The bank itself — the Federal Financing Bank — has been around since 1973. But according to Fox it was zeroed out in 2008. Since Obama’s inauguration, the FFB has been used to hand out massive loans on green projects, at rock bottom interest rates not available on the market. And one of the FFB’s biggest customers: Solyndra.
The bank is also funding the insolvent U.S. Postal Service; the White House’s expensive green car projects at Ford Motor, Nissan and Tesla Motors; a $485 million loan to an expensive solar project that’s lost $160 million over the last three years that’s backed by Google, BP and Chevron; plus the FFB is funding the teetering HOPE housing bailout program, which gives delinquent mortgage borrowers breaks on their loans.
And according to KPMG’s audit report of the bank, the FFB is losing billions of dollars in taxpayer money because it is forgoing collecting interest costs on already inexpensive loans that are financing projects at agencies like the Agriculture Department.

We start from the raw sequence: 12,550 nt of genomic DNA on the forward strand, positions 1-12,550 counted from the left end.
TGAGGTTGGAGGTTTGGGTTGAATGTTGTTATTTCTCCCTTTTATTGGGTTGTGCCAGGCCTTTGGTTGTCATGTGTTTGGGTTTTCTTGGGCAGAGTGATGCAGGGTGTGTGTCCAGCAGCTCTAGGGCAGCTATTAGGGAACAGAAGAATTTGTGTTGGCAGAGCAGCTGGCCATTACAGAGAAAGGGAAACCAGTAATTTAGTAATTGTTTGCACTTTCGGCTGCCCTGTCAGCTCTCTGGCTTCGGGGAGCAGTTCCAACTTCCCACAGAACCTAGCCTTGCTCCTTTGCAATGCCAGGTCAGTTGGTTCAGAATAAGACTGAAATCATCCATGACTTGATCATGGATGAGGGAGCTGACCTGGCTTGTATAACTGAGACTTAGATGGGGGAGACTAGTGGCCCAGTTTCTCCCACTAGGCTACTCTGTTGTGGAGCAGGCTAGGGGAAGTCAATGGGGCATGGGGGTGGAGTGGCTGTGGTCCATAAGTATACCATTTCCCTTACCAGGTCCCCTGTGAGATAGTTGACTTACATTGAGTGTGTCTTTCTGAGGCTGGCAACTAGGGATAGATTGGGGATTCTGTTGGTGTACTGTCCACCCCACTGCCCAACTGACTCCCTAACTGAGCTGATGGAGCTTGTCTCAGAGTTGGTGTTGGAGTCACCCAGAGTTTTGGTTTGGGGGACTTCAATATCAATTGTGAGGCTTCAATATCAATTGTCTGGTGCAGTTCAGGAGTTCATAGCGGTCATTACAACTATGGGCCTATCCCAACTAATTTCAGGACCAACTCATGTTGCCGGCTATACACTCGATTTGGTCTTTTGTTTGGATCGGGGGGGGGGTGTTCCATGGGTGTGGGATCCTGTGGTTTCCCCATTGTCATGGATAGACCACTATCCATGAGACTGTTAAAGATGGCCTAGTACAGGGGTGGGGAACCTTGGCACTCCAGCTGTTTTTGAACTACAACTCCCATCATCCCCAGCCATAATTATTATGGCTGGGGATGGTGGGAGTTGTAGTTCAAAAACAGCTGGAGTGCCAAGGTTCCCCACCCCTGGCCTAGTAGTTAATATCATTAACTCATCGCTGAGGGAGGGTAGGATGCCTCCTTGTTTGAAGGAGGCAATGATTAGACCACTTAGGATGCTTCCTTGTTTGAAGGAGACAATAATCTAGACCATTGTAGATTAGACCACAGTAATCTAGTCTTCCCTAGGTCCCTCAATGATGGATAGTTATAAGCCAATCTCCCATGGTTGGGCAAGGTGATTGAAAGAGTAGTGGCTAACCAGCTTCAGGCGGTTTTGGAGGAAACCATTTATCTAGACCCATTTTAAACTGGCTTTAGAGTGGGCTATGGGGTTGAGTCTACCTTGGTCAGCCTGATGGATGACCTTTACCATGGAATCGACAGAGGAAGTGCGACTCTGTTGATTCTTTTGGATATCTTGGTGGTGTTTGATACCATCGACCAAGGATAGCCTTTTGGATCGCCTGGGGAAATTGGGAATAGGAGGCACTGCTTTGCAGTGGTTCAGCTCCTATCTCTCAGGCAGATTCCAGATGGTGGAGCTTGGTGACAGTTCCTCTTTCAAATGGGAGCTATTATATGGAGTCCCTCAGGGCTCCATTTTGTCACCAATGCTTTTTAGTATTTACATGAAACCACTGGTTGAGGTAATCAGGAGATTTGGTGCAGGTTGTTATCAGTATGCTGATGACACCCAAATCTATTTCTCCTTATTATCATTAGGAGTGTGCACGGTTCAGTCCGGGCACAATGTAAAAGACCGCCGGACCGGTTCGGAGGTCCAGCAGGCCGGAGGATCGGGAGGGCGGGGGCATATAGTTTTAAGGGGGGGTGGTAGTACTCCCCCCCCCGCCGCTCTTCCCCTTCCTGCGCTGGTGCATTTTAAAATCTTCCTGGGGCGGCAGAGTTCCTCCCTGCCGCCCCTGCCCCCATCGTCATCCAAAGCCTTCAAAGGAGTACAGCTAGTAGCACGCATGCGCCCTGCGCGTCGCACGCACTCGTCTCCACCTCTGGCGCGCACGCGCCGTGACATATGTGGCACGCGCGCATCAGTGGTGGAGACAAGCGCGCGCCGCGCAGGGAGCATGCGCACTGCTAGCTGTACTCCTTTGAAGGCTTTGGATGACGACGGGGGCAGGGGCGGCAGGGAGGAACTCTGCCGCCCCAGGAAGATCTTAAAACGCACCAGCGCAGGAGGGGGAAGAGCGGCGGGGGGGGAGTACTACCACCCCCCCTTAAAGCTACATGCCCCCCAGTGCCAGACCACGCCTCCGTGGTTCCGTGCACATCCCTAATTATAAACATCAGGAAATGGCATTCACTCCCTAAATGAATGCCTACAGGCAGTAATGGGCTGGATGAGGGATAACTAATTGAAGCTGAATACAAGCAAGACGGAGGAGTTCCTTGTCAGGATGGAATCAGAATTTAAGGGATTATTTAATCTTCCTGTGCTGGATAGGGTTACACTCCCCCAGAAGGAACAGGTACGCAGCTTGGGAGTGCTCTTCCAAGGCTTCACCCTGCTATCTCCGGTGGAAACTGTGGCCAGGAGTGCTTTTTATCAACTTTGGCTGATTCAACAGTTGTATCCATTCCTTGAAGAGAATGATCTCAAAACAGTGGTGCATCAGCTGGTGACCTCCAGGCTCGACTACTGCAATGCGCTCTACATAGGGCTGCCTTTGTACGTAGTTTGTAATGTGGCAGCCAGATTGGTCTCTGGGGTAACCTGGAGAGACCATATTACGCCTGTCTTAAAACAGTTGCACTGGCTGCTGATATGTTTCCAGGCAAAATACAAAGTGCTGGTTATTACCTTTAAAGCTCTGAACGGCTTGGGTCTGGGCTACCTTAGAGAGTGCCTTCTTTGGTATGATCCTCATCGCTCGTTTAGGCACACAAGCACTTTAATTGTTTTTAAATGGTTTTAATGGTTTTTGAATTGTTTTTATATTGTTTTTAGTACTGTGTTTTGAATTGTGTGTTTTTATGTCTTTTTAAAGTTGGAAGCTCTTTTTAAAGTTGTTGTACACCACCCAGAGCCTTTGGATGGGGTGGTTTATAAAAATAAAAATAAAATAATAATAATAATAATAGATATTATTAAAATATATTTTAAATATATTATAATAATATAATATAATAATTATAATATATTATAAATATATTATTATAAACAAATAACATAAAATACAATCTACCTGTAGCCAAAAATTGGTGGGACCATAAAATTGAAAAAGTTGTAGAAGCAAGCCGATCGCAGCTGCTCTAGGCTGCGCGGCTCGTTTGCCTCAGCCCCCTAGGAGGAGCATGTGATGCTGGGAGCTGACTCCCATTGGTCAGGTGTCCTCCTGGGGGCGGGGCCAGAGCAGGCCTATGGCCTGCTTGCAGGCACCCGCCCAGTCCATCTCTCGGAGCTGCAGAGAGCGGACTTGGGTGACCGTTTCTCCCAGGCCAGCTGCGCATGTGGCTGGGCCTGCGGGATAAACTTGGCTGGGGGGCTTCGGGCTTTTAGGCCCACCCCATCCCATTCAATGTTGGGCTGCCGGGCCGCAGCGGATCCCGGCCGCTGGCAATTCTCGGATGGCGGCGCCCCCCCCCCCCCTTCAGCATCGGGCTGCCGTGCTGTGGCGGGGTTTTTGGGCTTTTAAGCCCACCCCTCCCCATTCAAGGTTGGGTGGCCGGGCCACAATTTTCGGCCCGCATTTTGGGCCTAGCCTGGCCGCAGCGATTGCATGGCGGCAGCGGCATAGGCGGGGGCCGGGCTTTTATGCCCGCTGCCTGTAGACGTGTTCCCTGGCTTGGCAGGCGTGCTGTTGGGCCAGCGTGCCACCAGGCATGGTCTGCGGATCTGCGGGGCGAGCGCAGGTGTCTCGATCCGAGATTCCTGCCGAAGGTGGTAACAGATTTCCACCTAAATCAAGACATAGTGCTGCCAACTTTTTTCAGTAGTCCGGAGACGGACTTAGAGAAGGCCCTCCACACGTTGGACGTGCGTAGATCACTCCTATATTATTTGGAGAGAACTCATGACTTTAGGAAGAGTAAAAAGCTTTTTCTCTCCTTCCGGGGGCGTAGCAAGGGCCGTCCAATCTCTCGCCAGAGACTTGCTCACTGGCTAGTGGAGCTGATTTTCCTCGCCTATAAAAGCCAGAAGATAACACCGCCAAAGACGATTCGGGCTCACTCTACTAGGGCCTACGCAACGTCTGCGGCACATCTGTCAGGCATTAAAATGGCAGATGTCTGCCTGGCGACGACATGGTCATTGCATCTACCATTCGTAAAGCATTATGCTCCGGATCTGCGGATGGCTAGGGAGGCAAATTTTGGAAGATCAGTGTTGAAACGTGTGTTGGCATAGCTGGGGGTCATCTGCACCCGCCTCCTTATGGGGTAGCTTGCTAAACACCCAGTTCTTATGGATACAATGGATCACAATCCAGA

What’s scary for taxpayers is this: The FFB can borrow unlimited amounts of taxpayer money from the Treasury for these kinds of political pet projects. Under the 1973 “FFB Act, the bank may, with the approval of the Secretary, borrow without limit from the Treasury,” says the bank’s audited statements from KPMG.
That puts Turbo Tax Tim Geithner in charge of the FFB’s loans, and he has nearly a blank check. Congressional oversight has been minimal. The Obama era loans started with — wait for it — the 2009 stimulus.
The FFB then began giving green loans backed by the Department of Energy after the Obama Administration’s stimulus bill of 2009 was enacted. After stimulus was signed into law by President Barack Obama, the FFB then began funding clean energy programs, backed by $2.4 billion appropriated by Congress. Under this program, Solyndra got $528 million.
The FFB doesn’t just fund green energy projects. It also funds the Home Ownership Preservation Entity (HOPE) Fund, enacted under the Bush Administration to help distressed borrowers avoid foreclosure by reducing their mortgage payments.
The bank is going full bore in helping to fund the White House’s foreclosure bailouts via buying HOPE bonds, a program that could hit $300 billion in federal costs.